The EU Changes Data Laws to Benefit Cloud … – Online Storage
One of the hurdles standing in the way of full migration to the Cloud3 has nothing to do with technology. Rather it concerns the maze of rules and regulations concerning data privacy. These can vary drastically from one nation to the next. For example, China lags behind in its adoption of the Cloud because its intellectual property laws are notoriously weak and poorly enforced.
A similar situation currently exists in the European Union, which consists of 27 individual nations with inconsistent and sometimes contradictory statutes regarding how information should be handled and protected. The difficulties in conducting intra-continental business in such a confusing legal landscape are enormous. Polls have shown that in excess of 70% of Europeans are reluctant to do business online, due to concerns over how safe their information is.
All of this will change if Viviane Reding, vice-president of the European Commission, has her way. She has proposed a sweeping new set of regulations that will standardize how data integrity and privacy is maintained across the EU.
Her proposal includes measures to ensure the following:
- That people will be informed about how their data will be used. This will be spelled out in plain, simple language. They will know what information has been stored, the purposes why it was done, and how long it will be kept.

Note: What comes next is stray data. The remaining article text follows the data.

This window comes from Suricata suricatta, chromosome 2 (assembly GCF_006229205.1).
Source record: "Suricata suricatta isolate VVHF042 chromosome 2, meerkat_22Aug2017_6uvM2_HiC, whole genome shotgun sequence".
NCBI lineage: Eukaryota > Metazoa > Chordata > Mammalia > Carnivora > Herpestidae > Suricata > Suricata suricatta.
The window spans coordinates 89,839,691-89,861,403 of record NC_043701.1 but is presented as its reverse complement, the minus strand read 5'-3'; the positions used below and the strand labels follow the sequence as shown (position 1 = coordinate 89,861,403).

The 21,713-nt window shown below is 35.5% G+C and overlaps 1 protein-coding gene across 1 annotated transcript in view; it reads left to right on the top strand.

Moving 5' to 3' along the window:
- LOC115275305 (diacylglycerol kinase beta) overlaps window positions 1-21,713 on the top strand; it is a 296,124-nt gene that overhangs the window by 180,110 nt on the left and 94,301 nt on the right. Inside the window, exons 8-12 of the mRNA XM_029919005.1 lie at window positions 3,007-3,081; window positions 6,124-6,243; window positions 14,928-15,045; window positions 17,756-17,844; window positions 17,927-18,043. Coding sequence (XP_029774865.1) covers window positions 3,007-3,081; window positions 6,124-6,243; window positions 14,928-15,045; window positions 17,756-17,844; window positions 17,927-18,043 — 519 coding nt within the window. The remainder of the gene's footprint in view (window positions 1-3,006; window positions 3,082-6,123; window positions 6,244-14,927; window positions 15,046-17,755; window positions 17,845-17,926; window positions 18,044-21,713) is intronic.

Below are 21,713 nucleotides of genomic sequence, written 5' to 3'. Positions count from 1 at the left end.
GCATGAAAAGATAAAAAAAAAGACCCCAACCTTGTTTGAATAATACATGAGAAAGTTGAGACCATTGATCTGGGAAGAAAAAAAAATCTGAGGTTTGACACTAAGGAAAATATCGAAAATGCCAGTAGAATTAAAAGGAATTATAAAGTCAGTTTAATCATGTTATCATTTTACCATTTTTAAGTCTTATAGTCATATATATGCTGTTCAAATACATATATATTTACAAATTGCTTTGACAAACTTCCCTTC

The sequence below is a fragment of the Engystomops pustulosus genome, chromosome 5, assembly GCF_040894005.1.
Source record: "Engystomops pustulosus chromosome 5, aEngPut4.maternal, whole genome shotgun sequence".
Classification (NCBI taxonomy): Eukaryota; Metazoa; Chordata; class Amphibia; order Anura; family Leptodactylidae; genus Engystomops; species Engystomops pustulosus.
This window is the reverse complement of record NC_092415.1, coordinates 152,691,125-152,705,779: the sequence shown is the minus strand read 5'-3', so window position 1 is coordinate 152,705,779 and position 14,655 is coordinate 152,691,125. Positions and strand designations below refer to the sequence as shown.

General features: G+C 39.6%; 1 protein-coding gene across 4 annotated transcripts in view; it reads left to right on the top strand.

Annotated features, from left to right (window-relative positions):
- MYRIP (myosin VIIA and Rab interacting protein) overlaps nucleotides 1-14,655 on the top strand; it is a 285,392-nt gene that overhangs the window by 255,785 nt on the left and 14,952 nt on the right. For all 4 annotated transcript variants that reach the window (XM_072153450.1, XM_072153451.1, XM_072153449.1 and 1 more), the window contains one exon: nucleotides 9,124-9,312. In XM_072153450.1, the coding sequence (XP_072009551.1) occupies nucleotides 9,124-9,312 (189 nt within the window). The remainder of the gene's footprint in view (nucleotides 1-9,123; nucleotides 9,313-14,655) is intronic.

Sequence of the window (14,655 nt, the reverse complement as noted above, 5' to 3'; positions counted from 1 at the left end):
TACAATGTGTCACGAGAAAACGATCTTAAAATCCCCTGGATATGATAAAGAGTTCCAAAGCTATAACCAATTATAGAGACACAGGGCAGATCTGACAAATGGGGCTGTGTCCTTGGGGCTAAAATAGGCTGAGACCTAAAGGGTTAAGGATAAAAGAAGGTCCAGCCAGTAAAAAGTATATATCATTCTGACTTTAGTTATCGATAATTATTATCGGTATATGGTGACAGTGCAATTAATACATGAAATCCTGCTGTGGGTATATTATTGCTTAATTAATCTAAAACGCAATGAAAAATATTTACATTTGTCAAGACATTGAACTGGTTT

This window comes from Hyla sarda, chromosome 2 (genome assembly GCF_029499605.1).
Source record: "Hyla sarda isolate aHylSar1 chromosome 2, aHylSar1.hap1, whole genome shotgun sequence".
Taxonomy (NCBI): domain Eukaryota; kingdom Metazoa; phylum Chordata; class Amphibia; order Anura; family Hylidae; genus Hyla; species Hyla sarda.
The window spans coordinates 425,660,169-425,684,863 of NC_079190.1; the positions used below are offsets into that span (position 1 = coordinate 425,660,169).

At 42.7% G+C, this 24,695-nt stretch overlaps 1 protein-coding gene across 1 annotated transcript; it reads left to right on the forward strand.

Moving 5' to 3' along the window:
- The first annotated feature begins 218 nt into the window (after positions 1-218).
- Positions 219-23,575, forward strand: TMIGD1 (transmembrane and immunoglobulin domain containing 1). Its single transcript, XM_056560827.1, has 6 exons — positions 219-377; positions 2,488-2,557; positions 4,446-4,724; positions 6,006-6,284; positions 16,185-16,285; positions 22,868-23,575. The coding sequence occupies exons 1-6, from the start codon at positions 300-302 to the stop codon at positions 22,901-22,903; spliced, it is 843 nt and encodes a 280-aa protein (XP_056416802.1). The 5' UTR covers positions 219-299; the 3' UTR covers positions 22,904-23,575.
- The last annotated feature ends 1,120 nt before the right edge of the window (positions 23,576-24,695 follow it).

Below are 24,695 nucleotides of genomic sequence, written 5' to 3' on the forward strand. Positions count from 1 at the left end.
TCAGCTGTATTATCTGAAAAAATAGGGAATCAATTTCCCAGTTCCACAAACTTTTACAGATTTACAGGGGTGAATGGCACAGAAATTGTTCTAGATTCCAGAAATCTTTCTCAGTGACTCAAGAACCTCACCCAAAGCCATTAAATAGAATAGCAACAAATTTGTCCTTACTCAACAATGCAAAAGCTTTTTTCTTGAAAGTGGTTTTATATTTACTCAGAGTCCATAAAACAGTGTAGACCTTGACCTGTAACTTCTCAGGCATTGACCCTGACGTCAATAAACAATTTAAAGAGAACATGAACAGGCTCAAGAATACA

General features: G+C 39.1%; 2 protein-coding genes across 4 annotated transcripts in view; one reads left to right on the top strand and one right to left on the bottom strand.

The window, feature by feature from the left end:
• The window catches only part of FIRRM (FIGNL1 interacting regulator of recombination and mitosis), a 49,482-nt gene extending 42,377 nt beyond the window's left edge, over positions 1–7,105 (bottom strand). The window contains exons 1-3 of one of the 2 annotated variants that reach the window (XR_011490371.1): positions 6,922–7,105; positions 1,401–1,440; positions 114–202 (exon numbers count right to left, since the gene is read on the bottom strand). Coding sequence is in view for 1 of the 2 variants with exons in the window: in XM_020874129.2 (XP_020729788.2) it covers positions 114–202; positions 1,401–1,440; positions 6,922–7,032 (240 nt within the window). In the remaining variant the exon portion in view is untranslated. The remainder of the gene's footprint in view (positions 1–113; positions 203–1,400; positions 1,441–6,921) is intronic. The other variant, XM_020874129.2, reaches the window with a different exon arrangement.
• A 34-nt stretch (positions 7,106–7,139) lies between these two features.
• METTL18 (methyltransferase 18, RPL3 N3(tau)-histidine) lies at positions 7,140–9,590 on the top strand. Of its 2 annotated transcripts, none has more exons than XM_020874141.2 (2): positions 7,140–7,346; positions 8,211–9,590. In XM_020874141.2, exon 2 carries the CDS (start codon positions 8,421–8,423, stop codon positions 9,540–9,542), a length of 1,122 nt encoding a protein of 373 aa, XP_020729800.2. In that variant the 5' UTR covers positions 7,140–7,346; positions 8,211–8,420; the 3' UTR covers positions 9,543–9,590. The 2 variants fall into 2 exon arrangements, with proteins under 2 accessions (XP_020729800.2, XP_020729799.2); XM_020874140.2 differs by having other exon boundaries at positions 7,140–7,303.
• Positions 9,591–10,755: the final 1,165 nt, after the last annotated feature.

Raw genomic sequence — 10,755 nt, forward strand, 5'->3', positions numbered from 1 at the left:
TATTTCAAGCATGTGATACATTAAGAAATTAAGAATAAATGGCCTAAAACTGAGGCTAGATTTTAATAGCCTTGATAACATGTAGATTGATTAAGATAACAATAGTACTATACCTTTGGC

- That no personal data can be used without the person s explicit consent. This will include emails, photos, contact lists, personal identifiers such as account numbers, etc.
- That customers will have the right to be forgotten, as she puts it. This entails their right to have their information erased from databases of companies they no longer have dealings with. They will also be able to either withhold that data from other sources or transfer it different service providers, as they wish.
These measures are not intended only for consumer protection, however. They will also benefit businesses by giving them a single, comprehensible set of rules to play by. These new rules will also slash the copious amounts of red tape that companies currently have to contend with, enabling them to deal only with the data protection authorities in their particular EU country. Finally, they will clarify procedures for international data transfers, making the process the same in Peking as it is in Paris.
Reding envisions businesses being able to market products and services across the 500 million people who live in EU countries, while both protecting data4 and making transactions efficient and hassle-free. For the sake of future economic growth in Europe, I hope her vision becomes reality.
About the Author
Bill Wilson is an accomplished freelance writer, with two books published and a variety of articles and short stories in print. He s also an A+ certified computer tech and a lover of all things high-tech. Read other articles by Bill Wilson on OnlineStorage.com here6.
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